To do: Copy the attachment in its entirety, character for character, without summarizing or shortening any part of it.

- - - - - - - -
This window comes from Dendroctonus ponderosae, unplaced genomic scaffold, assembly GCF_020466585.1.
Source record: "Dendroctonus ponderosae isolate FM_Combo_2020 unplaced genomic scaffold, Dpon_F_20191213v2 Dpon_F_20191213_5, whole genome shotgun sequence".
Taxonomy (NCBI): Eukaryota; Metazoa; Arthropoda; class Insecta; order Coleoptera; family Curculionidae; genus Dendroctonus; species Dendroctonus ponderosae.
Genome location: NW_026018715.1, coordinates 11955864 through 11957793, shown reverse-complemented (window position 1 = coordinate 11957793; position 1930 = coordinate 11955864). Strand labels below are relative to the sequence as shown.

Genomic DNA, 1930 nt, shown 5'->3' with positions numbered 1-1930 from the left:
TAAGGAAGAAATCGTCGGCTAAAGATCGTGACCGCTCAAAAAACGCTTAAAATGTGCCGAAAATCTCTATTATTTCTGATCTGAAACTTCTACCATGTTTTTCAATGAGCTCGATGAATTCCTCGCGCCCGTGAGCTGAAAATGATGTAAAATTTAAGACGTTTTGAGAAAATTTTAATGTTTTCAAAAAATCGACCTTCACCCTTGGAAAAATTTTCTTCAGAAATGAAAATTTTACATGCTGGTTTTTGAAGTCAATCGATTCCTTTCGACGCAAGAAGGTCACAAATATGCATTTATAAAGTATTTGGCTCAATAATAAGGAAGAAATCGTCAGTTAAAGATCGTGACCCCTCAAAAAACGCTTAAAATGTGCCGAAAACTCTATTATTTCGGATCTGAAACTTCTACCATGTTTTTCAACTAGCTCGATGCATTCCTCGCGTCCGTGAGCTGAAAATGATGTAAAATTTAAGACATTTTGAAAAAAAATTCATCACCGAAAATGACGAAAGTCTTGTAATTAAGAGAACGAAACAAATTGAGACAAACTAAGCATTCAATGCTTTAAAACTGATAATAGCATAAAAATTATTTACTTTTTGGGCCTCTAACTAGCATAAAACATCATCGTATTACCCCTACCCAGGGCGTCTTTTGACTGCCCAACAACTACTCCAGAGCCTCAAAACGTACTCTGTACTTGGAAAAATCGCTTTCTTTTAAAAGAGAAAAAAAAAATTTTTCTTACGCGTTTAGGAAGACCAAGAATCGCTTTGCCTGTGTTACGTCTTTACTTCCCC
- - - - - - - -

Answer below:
This window comes from Dendroctonus ponderosae, unplaced genomic scaffold, assembly GCF_020466585.1.
Source record: "Dendroctonus ponderosae isolate FM_Combo_2020 unplaced genomic scaffold, Dpon_F_20191213v2 Dpon_F_20191213_5, whole genome shotgun sequence".
Taxonomy (NCBI): Eukaryota; Metazoa; Arthropoda; class Insecta; order Coleoptera; family Curculionidae; genus Dendroctonus; species Dendroctonus ponderosae.
Genome location: NW_026018715.1, coordinates 11955864 through 11957793, shown reverse-complemented (window position 1 = coordinate 11957793; position 1930 = coordinate 11955864). Strand labels below are relative to the sequence as shown.

Genomic DNA, 1930 nt, shown 5'->3' with positions numbered 1-1930 from the left:
TAAGGAAGAAATCGTCGGCTAAAGATCGTGACCGCTCAAAAAACGCTTAAAATGTGCCGAAAATCTCTATTATTTCTGATCTGAAACTTCTACCATGTTTTTCAATGAGCTCGATGAATTCCTCGCGCCCGTGAGCTGAAAATGATGTAAAATTTAAGACGTTTTGAGAAAATTTTAATGTTTTCAAAAAATCGACCTTCACCCTTGGAAAAATTTTCTTCAGAAATGAAAATTTTACATGCTGGTTTTTGAAGTCAATCGATTCCTTTCGACGCAAGAAGGTCACAAATATGCATTTATAAAGTATTTGGCTCAATAATAAGGAAGAAATCGTCAGTTAAAGATCGTGACCCCTCAAAAAACGCTTAAAATGTGCCGAAAACTCTATTATTTCGGATCTGAAACTTCTACCATGTTTTTCAACTAGCTCGATGCATTCCTCGCGTCCGTGAGCTGAAAATGATGTAAAATTTAAGACATTTTGAAAAAAAATTCATCACCGAAAATGACGAAAGTCTTGTAATTAAGAGAACGAAACAAATTGAGACAAACTAAGCATTCAATGCTTTAAAACTGATAATAGCATAAAAATTATTTACTTTTTGGGCCTCTAACTAGCATAAAACATCATCGTATTACCCCTACCCAGGGCGTCTTTTGACTGCCCAACAACTACTCCAGAGCCTCAAAACGTACTCTGTACTTGGAAAAATCGCTTTCTTTTAAAAGAGAAAAAAAAAATTTTTCTTACGCGTTTAGGAAGACCAAGAATCGCTTTGCCTGTGTTACGTCTTTACTTCCCC